The super massive black hole at the heart of a galaxy in the Draco constellation has been caught in the middle of a meal—and it's a messy eater. Scientists analyzing an unusually long-lasting burst of gamma rays from the constellation 4 billion light years away believe they are witnessing the black hole devouring a star that was sucked in after its orbit brought it too close, Reuters reports. Researchers believe such events only happen in any one galaxy once every 100 million years.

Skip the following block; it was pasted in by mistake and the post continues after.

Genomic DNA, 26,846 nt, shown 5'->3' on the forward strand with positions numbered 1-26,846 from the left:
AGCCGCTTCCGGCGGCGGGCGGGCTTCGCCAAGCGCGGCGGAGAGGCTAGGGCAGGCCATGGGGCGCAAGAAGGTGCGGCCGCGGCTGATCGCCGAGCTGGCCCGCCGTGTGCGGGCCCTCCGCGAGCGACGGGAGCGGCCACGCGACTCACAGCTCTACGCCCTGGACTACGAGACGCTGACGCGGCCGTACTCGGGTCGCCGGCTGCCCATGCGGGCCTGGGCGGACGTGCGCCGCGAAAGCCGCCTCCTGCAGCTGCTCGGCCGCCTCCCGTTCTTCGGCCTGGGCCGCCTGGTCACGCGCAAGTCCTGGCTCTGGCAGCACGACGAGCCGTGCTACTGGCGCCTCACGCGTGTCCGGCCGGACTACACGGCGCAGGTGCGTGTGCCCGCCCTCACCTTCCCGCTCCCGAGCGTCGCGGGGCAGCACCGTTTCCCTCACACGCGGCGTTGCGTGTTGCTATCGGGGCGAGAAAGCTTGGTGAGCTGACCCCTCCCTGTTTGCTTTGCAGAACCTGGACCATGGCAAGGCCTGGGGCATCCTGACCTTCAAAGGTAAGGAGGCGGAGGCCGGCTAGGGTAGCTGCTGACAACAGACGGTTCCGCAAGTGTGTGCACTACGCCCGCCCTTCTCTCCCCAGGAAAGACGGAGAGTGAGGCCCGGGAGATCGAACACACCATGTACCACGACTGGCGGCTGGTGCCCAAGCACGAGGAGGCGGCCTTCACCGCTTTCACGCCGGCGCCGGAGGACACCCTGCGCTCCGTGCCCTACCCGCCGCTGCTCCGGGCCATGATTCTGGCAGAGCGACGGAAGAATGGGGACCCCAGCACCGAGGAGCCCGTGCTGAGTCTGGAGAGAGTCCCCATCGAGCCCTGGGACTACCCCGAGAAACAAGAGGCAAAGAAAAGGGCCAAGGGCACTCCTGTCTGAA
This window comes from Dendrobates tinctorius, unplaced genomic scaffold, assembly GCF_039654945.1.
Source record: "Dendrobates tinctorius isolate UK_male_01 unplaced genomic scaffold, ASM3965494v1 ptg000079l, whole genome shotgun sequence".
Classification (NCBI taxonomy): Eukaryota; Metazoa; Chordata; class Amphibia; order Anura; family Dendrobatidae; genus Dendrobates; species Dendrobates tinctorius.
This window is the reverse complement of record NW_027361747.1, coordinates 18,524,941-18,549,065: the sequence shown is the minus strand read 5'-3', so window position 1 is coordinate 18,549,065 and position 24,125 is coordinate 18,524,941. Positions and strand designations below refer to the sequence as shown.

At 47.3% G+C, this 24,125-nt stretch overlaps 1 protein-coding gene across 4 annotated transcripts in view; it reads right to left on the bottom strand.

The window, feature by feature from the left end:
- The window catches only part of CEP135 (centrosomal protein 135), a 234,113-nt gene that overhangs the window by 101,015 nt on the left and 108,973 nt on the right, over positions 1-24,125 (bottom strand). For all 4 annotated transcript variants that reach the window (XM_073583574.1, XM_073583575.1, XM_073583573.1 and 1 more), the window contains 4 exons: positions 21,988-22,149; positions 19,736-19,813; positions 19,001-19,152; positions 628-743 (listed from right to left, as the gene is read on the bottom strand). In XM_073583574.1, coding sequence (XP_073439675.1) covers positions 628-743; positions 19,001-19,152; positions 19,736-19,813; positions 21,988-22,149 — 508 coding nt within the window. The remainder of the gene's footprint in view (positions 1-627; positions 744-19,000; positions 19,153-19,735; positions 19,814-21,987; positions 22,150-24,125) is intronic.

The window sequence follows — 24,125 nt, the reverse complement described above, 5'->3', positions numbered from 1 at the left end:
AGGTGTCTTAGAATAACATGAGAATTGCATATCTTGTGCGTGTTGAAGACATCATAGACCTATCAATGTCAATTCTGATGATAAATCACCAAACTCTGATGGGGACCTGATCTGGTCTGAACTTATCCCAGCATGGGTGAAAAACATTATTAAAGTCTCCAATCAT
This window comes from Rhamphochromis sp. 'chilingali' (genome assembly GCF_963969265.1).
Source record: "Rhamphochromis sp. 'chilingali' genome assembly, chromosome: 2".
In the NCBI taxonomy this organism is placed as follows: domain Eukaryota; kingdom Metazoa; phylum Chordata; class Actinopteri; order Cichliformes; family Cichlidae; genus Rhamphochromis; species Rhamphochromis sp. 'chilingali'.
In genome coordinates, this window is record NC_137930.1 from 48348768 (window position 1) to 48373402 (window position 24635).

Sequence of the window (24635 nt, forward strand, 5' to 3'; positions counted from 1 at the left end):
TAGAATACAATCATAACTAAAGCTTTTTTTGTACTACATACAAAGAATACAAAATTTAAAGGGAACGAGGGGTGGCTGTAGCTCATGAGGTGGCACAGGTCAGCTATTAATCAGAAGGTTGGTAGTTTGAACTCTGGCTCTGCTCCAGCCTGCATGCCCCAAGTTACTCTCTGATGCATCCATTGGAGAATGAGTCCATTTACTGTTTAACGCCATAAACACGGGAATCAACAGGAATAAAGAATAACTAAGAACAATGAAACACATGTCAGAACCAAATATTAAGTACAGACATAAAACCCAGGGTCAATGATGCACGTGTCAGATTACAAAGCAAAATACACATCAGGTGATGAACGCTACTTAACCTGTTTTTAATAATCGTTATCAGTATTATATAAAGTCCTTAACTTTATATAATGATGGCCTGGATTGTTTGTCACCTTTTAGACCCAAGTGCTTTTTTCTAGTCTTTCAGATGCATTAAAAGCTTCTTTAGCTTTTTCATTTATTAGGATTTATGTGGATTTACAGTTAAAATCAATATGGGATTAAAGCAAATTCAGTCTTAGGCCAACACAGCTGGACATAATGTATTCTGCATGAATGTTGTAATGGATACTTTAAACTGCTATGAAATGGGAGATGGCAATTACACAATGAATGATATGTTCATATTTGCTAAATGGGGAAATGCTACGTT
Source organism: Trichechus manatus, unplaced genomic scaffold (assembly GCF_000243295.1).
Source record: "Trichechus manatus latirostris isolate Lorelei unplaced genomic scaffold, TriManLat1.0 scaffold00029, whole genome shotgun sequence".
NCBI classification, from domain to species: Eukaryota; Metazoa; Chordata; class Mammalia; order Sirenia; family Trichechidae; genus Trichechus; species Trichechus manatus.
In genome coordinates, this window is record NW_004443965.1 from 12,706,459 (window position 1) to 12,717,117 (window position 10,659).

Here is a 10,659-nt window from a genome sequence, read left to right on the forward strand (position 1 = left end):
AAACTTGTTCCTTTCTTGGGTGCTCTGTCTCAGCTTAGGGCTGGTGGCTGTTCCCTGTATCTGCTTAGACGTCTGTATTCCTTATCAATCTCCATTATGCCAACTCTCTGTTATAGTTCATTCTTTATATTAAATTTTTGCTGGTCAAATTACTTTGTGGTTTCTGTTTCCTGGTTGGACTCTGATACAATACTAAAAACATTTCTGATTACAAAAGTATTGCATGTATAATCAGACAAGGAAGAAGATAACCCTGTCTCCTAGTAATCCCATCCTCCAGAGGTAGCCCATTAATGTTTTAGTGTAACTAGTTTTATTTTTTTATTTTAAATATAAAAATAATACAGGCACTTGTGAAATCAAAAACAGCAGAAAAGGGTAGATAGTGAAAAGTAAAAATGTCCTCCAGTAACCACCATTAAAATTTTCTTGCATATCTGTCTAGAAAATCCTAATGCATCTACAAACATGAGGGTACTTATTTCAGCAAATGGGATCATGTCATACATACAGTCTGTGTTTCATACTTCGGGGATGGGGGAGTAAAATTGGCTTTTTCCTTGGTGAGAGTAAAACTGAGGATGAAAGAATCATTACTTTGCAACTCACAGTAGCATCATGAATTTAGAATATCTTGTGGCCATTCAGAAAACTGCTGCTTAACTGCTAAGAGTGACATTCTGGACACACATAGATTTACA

"We have this otherwise dormant black hole, not gobbling up an appreciable amount of mass, and along comes this star which just happens to be on some orbit which puts it close to the black hole," a researcher says. "This was a black hole which was otherwise quiescent and it sort of has an impulsive feeding frenzy on this one star." The bursts of gamma rays emitted as the star was torn apart were spotted by NASA's Swift spacecraft, which scans the skies for flashes of radiation. (Read more black hole stories.)